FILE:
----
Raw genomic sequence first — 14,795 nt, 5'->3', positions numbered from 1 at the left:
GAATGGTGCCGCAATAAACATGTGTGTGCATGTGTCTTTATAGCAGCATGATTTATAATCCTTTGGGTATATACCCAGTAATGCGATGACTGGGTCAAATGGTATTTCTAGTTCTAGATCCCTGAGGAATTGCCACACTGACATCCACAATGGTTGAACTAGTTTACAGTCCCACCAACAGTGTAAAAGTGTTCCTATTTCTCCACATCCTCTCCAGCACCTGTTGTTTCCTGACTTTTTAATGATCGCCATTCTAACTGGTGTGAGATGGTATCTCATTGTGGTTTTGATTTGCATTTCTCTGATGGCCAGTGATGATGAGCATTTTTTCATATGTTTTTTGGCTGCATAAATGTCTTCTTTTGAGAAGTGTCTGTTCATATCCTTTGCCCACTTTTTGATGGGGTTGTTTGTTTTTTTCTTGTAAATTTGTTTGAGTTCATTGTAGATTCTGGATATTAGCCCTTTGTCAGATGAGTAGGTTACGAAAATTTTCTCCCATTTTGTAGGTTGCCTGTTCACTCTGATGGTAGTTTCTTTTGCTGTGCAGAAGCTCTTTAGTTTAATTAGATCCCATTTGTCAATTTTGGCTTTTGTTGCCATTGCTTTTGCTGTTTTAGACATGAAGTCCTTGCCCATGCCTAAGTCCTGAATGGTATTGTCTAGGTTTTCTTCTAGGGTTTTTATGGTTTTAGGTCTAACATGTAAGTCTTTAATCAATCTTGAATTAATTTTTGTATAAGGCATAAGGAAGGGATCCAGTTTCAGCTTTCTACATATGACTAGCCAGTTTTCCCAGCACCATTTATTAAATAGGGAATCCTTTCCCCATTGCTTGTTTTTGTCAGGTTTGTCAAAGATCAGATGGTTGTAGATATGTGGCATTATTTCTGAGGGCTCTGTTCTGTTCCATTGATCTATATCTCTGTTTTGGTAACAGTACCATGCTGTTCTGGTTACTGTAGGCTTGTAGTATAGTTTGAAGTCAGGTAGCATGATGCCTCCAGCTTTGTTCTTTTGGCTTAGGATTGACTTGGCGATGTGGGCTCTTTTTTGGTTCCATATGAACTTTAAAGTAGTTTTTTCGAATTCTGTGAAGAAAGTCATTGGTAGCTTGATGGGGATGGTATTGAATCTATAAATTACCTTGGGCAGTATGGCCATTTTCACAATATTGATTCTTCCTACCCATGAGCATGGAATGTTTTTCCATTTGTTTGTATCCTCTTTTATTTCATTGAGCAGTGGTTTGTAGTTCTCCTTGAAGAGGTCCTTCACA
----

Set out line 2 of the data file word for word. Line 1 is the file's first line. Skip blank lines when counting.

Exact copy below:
GAATGGTGCCGCAATAAACATGTGTGTGCATGTGTCTTTATAGCAGCATGATTTATAATCCTTTGGGTATATACCCAGTAATGCGATGACTGGGTCAAATGGTATTTCTAGTTCTAGATCCCTGAGGAATTGCCACACTGACATCCACAATGGTTGAACTAGTTTACAGTCCCACCAACAGTGTAAAAGTGTTCCTATTTCTCCACATCCTCTCCAGCACCTGTTGTTTCCTGACTTTTTAATGATCGCCATTCTAACTGGTGTGAGATGGTATCTCATTGTGGTTTTGATTTGCATTTCTCTGATGGCCAGTGATGATGAGCATTTTTTCATATGTTTTTTGGCTGCATAAATGTCTTCTTTTGAGAAGTGTCTGTTCATATCCTTTGCCCACTTTTTGATGGGGTTGTTTGTTTTTTTCTTGTAAATTTGTTTGAGTTCATTGTAGATTCTGGATATTAGCCCTTTGTCAGATGAGTAGGTTACGAAAATTTTCTCCCATTTTGTAGGTTGCCTGTTCACTCTGATGGTAGTTTCTTTTGCTGTGCAGAAGCTCTTTAGTTTAATTAGATCCCATTTGTCAATTTTGGCTTTTGTTGCCATTGCTTTTGCTGTTTTAGACATGAAGTCCTTGCCCATGCCTAAGTCCTGAATGGTATTGTCTAGGTTTTCTTCTAGGGTTTTTATGGTTTTAGGTCTAACATGTAAGTCTTTAATCAATCTTGAATTAATTTTTGTATAAGGCATAAGGAAGGGATCCAGTTTCAGCTTTCTACATATGACTAGCCAGTTTTCCCAGCACCATTTATTAAATAGGGAATCCTTTCCCCATTGCTTGTTTTTGTCAGGTTTGTCAAAGATCAGATGGTTGTAGATATGTGGCATTATTTCTGAGGGCTCTGTTCTGTTCCATTGATCTATATCTCTGTTTTGGTAACAGTACCATGCTGTTCTGGTTACTGTAGGCTTGTAGTATAGTTTGAAGTCAGGTAGCATGATGCCTCCAGCTTTGTTCTTTTGGCTTAGGATTGACTTGGCGATGTGGGCTCTTTTTTGGTTCCATATGAACTTTAAAGTAGTTTTTTCGAATTCTGTGAAGAAAGTCATTGGTAGCTTGATGGGGATGGTATTGAATCTATAAATTACCTTGGGCAGTATGGCCATTTTCACAATATTGATTCTTCCTACCCATGAGCATGGAATGTTTTTCCATTTGTTTGTATCCTCTTTTATTTCATTGAGCAGTGGTTTGTAGTTCTCCTTGAAGAGGTCCTTCACA